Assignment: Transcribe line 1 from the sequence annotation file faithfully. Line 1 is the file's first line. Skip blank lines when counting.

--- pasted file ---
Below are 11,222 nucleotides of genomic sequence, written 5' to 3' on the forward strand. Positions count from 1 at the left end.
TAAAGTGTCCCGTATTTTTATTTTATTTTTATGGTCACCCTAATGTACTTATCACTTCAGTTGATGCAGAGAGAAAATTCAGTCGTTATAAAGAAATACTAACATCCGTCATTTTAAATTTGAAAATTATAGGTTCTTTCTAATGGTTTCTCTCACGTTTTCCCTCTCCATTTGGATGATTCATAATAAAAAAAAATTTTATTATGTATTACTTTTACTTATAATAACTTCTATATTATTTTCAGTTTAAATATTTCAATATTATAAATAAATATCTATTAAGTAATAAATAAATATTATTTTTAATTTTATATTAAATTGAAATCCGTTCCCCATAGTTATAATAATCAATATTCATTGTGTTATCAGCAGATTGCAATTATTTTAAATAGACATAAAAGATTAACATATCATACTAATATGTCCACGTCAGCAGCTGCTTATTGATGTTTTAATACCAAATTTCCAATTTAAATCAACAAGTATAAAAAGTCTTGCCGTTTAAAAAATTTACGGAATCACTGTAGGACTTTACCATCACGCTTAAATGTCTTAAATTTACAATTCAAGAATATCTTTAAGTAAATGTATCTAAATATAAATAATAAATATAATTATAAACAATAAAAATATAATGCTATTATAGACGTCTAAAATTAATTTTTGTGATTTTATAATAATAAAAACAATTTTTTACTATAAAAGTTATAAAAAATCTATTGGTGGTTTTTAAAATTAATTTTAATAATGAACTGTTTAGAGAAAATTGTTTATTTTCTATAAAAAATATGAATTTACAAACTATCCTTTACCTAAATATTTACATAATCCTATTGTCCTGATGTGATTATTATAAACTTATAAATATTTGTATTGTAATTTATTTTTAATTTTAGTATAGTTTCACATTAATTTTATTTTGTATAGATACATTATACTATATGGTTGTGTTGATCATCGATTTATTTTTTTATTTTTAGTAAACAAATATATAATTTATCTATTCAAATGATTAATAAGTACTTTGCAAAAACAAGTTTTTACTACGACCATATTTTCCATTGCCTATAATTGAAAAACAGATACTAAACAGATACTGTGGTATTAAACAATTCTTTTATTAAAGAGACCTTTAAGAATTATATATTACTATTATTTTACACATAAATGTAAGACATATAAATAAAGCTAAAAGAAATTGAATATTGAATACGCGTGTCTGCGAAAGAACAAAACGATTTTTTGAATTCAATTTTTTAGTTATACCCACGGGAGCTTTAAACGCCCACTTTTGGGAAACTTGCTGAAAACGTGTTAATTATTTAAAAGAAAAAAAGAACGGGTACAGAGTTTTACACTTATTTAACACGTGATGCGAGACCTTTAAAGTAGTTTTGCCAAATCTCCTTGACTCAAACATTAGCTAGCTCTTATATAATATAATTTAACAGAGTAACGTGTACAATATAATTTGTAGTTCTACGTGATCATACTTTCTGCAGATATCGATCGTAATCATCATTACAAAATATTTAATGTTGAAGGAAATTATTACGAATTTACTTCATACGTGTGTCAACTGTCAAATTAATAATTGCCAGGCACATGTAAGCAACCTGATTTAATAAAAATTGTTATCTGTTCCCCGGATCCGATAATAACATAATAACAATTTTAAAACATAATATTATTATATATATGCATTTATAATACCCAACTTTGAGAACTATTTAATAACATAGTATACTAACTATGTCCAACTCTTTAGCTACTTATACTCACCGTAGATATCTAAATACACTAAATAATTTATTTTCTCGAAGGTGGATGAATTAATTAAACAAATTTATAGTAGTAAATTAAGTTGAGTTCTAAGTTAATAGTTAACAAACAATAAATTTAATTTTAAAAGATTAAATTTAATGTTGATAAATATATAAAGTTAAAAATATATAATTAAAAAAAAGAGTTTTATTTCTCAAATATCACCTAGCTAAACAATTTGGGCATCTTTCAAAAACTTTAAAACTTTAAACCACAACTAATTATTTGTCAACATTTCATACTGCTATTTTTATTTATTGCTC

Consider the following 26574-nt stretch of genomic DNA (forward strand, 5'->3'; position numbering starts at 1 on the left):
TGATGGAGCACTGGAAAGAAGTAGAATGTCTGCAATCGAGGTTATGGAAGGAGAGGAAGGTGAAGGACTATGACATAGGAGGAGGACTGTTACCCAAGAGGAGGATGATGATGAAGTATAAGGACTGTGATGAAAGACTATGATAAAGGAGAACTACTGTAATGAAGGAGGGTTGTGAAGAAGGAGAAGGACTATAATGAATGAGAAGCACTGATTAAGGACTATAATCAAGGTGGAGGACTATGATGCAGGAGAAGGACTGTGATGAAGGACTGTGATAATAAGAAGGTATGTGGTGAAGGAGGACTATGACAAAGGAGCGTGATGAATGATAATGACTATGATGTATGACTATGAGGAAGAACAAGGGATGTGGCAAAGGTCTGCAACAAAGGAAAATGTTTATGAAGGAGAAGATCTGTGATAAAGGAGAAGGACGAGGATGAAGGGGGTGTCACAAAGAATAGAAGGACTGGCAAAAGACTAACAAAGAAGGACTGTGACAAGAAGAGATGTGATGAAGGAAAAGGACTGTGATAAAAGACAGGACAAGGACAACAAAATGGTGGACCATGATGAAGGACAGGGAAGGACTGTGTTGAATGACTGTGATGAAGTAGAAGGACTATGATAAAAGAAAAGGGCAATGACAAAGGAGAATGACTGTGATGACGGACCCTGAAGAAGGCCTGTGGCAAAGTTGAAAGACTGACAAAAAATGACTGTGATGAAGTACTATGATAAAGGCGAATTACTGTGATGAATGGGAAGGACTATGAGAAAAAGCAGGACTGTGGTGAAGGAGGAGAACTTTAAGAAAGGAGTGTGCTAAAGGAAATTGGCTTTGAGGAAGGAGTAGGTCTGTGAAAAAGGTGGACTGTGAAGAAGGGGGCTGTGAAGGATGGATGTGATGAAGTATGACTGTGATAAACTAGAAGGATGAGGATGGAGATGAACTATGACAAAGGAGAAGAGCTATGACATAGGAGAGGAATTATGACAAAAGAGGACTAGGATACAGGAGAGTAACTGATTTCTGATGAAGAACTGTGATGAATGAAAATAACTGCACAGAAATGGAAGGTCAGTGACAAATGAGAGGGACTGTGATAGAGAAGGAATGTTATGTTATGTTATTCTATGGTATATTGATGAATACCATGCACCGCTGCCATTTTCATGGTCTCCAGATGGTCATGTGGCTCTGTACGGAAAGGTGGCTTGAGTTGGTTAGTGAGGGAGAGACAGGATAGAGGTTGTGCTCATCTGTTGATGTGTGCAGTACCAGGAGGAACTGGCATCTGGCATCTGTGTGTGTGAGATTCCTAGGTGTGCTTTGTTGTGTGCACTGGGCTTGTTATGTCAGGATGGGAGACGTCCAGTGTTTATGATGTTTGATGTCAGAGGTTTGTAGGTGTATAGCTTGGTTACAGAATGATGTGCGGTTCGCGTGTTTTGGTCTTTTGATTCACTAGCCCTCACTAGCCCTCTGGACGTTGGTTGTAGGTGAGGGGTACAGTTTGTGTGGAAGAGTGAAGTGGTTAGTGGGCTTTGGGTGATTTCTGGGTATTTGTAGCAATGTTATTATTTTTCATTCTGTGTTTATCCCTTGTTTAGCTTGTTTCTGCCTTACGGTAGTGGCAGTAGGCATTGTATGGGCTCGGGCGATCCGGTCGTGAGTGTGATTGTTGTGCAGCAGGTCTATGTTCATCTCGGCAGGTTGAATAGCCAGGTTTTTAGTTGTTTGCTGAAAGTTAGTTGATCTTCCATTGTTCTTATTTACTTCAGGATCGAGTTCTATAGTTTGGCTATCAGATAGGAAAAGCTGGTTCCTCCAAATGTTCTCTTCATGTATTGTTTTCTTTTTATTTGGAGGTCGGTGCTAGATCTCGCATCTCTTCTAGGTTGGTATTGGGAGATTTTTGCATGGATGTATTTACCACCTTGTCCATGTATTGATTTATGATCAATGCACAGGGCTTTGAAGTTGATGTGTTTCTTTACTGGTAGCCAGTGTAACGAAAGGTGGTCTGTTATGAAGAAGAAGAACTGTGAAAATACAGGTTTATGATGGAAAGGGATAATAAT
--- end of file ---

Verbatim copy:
Below are 11,222 nucleotides of genomic sequence, written 5' to 3' on the forward strand. Positions count from 1 at the left end.